22% of employers will cover weight loss drugs: Survey

New drugs such as Ozempic and Wegovy have exploded in popularity for weight loss, but insurers and employers say there is still low interest in covering them because of the high cost.

"To date … employers have had a more limited appetite to expand coverage beyond clinical diagnoses such as diabetes for certain lifestyle treatments," David Cordani, CEO of the Cigna Group, told investors May 5.

Among employer-sponsored plans, 22.1 percent said they offered coverage for prescription weight-loss drugs in 2022, according to the International Foundation of Employee Benefit Plans' annual survey. The survey included responses from 502 organizations across nearly 20 industries and ranging in size from fewer than 50 to more than 10,000 employees. It also found that 45 percent of employers cover bariatric surgery and 32 percent cover weight management programs. 

GLP-1 drugs, including Ozempic, Trulicity, Victoza and Mounjaro, are used to treat Type 2 diabetes. Others such as Wegovy and Saxenda are specifically approved for weight loss. The drugs can cost upward of $10,000 annually without insurance coverage. 

Payers typically do not cover GLP-1s meant for treating obesity but do often cover drugs meant to treat diabetes. The nation's largest payers told investors in the first quarter that coverage of GLP-1s has been almost entirely constrained to diabetes care.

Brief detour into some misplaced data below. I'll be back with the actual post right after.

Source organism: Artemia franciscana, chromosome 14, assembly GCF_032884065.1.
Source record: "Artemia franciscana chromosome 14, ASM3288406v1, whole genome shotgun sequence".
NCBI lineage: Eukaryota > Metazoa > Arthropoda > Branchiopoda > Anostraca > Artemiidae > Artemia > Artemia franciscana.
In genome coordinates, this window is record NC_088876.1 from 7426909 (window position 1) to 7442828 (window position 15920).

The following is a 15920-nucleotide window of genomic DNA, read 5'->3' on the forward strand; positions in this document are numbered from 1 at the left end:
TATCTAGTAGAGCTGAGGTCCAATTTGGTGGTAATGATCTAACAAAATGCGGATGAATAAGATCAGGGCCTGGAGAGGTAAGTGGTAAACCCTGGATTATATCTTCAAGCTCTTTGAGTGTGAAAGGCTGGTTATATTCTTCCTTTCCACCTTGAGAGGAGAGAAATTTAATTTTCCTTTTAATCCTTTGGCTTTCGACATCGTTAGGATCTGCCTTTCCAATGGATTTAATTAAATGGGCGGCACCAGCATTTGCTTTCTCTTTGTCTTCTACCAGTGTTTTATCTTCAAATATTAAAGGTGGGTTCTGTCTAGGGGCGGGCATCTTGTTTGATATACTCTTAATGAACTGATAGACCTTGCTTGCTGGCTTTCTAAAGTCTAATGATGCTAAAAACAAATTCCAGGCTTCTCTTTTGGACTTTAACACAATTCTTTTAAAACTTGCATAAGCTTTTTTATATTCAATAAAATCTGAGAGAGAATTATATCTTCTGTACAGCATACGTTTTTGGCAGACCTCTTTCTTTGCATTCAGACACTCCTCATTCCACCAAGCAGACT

"We certainly are kind of at the beginning of the curve in terms of how insurance companies and healthcare plans are going to tackle this," Jennifer Chang, knowledge adviser at the Society for Human Resource Management, told The Wall Street Journal on May 22.

Some health plans require evidence that weight loss strategies such as exercise or diet changes have not worked previously, while other plans may require a coinciding behavioral weight-loss program if coverage is provided.

If patients are able to secure coverage for weight loss, their out-of-pocket costs could still be significant, according to the Journal. Most drug manufacturers do offer assistance programs to help pay those costs.

In addition, securing coverage for a GLP-1 once does not guarantee permanent coverage. Some health plans may require weight loss milestones to continue coverage, while others may terminate coverage if the patient loses enough weight. 

For Medicare enrollees, weight loss drugs are never covered. With the heightened demand and resulting supply issues, drug manufacturers and shareholders are pushing for Medicare to cover these medications, according to KFF. If 10 percent of Medicare enrollees with obesity were prescribed a brand-name semaglutide, a type of GLP-1, the drug would cost Medicare $26.8 billion annually, according to a study published in the New England Journal of Medicine in March, representing 18.5 percent of current Part D spending. 

In 10 states, Medicaid offers broad coverage for weight loss drugs, according to Bloomberg


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